Local Government

The State and Local Government Workforce in Pennsylvania is the 2nd Smallest in the Country

As we begin to debate the 2017-18 state budget, the anti-government spin merchants will (yet again) paint a picture of a menacing, out-of-control public sector in Pennsylvania eating up taxpayers like a great Kraken.

But facts do matter. And the picture they will paint is the opposite of the true picture, shown above. 

Boom and Bust: Lessons From the Gas Patch

In 2011, the town of Towanda in Bradford County was at the epicenter of the shale drilling boom. A visitor would have been hard-pressed to find a vacant hotel room. There were waiting lines at the restaurants. The streets and roads were choked with big-rig diesels hauling the water, rigs, equipment, gravel, sand and chemicals needed to develop the gas wells. Rents doubled or tripled forcing some low-income families into homelessness.

October Payrolls Up Overall but Down in Mining, Logging and Schools

This morning the Bureau of Labor Statistics reported that the unemployment rate in Pennsylvania was down slightly to 5.1 percent, and nonfarm payrolls were up by 13,700 jobs last month, each from their respective September levels.

After two months of declines in nonfarm payrolls, the return to growth in October was  a welcome change.

A funny thing happened to our data on the way to Philadelphia

If you have been following this gubernatorial election, or just watching television, you might have noticed that the Wolf campaign has been arguing that 27,000 jobs were lost in education in Pennsylvania.  That’s a figure my colleagues and I released in late August in our annual State of Working Pennsylvania.  To generate that number we used data from the Bureau of Labor Statistics to calculate education employment in local governments in the 2010-11 school year, which ran from July 2010 to June 2011.

What’s At Stake for Schools in Property Tax Plan?

The latest proposal to eliminate property taxes in Pennsylvania would leave school districts with $2.6 billion less in overall funding within five years, according to an analysis from the Pennsylvania Independent Fiscal Office. Matthew Knittel of the IFO presented the findings during a Pennsylvania Senate Finance Committee hearing Tuesday.

Property Tax Shift Bills on Their Way to House Floor for Consideration This Week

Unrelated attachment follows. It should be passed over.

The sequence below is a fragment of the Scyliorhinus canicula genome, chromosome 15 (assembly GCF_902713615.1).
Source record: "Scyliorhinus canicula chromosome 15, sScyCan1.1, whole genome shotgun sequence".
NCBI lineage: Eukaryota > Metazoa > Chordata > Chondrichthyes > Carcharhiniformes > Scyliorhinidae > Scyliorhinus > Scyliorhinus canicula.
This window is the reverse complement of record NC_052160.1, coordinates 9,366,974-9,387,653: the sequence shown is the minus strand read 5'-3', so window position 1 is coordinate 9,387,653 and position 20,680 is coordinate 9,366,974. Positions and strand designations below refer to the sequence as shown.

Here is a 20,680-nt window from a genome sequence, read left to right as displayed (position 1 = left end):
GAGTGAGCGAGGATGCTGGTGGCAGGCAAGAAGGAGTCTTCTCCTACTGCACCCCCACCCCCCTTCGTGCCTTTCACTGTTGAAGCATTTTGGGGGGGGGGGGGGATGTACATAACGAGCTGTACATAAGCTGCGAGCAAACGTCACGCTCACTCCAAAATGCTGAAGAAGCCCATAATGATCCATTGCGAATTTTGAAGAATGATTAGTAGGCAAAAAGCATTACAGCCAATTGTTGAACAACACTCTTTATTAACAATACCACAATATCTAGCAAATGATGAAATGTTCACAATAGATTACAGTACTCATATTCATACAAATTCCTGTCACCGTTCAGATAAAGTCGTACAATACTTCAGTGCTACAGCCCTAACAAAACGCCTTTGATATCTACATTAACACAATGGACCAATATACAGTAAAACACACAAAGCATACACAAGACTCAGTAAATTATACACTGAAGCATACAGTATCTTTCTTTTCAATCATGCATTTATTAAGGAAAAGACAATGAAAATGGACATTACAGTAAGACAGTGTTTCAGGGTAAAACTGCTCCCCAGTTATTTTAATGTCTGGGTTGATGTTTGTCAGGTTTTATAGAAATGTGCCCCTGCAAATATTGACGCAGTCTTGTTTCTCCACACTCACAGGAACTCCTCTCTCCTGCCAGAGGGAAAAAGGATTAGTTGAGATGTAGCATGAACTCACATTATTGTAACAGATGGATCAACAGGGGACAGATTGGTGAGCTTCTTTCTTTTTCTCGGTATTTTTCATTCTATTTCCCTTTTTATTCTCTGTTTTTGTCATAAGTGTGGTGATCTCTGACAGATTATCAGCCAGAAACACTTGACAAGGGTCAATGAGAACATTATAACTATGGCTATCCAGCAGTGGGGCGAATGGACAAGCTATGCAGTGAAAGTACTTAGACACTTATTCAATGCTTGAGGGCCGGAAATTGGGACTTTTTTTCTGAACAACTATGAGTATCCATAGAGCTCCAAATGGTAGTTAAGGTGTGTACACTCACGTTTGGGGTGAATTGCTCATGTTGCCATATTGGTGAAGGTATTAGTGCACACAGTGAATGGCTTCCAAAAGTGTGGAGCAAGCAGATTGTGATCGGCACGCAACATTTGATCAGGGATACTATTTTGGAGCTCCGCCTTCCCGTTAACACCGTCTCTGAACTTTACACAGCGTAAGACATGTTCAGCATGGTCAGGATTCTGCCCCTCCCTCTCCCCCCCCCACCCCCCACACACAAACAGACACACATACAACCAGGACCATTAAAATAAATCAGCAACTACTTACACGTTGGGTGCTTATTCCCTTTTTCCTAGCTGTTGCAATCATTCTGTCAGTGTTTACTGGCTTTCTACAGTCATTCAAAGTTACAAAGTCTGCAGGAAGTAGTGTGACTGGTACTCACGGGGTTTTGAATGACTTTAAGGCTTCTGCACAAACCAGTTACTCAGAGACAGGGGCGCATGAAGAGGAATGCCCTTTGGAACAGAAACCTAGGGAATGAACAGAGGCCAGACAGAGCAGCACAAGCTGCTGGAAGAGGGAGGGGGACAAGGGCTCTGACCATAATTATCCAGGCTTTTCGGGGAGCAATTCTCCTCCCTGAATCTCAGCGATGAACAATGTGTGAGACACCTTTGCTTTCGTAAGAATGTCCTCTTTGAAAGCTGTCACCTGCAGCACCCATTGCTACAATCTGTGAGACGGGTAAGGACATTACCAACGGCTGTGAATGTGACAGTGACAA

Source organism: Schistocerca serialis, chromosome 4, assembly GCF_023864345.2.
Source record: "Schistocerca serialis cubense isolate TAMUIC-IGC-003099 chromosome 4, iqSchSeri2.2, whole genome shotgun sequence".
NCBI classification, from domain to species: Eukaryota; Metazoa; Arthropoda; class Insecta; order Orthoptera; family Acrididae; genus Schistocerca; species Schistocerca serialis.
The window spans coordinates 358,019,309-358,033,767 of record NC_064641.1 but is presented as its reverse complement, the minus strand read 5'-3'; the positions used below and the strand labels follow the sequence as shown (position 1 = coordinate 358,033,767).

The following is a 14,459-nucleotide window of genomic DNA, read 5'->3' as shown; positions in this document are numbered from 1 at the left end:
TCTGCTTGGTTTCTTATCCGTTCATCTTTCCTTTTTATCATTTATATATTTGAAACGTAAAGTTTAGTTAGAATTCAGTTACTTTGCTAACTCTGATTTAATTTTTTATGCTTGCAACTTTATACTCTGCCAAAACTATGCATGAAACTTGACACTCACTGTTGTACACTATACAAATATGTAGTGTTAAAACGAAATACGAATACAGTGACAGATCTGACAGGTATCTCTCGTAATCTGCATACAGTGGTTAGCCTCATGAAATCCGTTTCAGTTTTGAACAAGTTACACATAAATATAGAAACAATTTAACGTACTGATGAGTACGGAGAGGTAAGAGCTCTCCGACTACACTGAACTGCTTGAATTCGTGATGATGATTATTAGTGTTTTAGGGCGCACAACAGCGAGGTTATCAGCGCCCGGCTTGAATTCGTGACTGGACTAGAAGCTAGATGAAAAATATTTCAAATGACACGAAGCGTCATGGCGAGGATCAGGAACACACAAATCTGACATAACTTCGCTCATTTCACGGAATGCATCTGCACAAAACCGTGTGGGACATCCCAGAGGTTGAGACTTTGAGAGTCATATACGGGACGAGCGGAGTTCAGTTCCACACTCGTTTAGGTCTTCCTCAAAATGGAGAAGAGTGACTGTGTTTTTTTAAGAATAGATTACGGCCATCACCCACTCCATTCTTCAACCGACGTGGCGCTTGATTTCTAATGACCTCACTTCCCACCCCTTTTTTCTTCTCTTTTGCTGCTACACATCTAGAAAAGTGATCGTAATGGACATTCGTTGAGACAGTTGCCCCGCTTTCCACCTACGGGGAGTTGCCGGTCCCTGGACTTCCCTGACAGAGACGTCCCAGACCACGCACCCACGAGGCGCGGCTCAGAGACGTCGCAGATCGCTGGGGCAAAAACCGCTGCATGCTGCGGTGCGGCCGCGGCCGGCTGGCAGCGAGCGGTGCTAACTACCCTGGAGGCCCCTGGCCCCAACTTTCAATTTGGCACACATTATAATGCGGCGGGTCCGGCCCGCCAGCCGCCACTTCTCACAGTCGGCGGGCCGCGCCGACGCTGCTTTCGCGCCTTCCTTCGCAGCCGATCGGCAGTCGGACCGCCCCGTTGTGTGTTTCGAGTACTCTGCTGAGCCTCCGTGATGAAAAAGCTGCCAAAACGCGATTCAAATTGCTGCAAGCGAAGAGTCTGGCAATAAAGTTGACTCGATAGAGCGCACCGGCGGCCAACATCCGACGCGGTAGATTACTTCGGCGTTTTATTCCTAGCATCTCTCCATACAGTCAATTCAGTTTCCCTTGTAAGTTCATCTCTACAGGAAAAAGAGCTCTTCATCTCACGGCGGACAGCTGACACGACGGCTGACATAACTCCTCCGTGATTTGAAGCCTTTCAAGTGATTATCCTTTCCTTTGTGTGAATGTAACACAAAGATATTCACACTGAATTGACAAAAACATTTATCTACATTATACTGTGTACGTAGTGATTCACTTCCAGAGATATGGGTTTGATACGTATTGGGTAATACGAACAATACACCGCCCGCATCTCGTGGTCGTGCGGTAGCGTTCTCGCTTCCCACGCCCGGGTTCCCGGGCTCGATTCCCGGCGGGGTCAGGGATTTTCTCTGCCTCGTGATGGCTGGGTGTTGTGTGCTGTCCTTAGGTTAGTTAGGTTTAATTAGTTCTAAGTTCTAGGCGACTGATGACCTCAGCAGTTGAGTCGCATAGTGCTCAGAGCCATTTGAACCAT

On the first day of the new legislative session and at the same time a number of education groups were rallying in the Capitol Rotunda for more adequate state school funding, the House Finance Committee forwarded a series of bills to the House floor that would allow local school districts to shift who pays the local share for schools. With this action, these bills could be voted on by the full House as early as this week.

How Does Job Growth in Pennsylvania Measure Up?

In this year's State of Working Pennsylvania, we decided to look once again at the pace of job growth in Pennsylvania relative to the other 49 states. What's different about our analysis this time is that we compare Pennsylvania's job performance at comparable points in the economic recovery that followed each of the last three recessions.

Public School Employment Hits Decade Low in Pennsylvania

Employment in Pennsylvania's public schools was at a decade low in the 2011-12 school year, according to new data from the Bureau of Labor Statistics.

Third and State This Week: Americans Living on $2 a Day, Mayors Talk Federal Deficit and Youth Unemployment

This week at Third and State, we blogged about the increasing number of children and families living in extreme poverty, the latest on the state revenue picture, Pennsylvania mayors on a federal deficit deal and the long-term effects of youth unemployment.

IN CASE YOU MISSED IT:

  • On poverty, Jamar Thrasher wrote about a report on the increasing number of children and families living in extreme poverty, defined as surviving on $2 or less per day.
  • On federal budget and taxes, Chris Lilienthal blogged about a message from the mayors of Philadelphia, Allentown, York, and Reading to members of Congress as they craft a deficit reduction plan.
  • On the state budget, Michael Wood wrote about November state revenue collections and the threat new business tax cuts pose to the state's ability to invest in the fundamentals that ensure long-term growth.
  • And on jobs and unemployment, Jamar Thrasher blogged about a study showing the long-lasting damage a recession can have on young people unable to find their first job.

More blog posts next week. Keep us bookmarked and join the conversation!

Mayors Ask Congress to Enact Deficit Plan that Keeps Cities Strong

Federal deficit reduction must include significant new revenue so that Pennsylvania cities, their residents and local economies can thrive again.

This was a critical point made by several Pennsylvania mayors during a conference call with reporters this week focused on what is at stake for cities in a federal deficit plan. The call was organized by the Pennsylvania Budget and Policy Center.

Syndicate content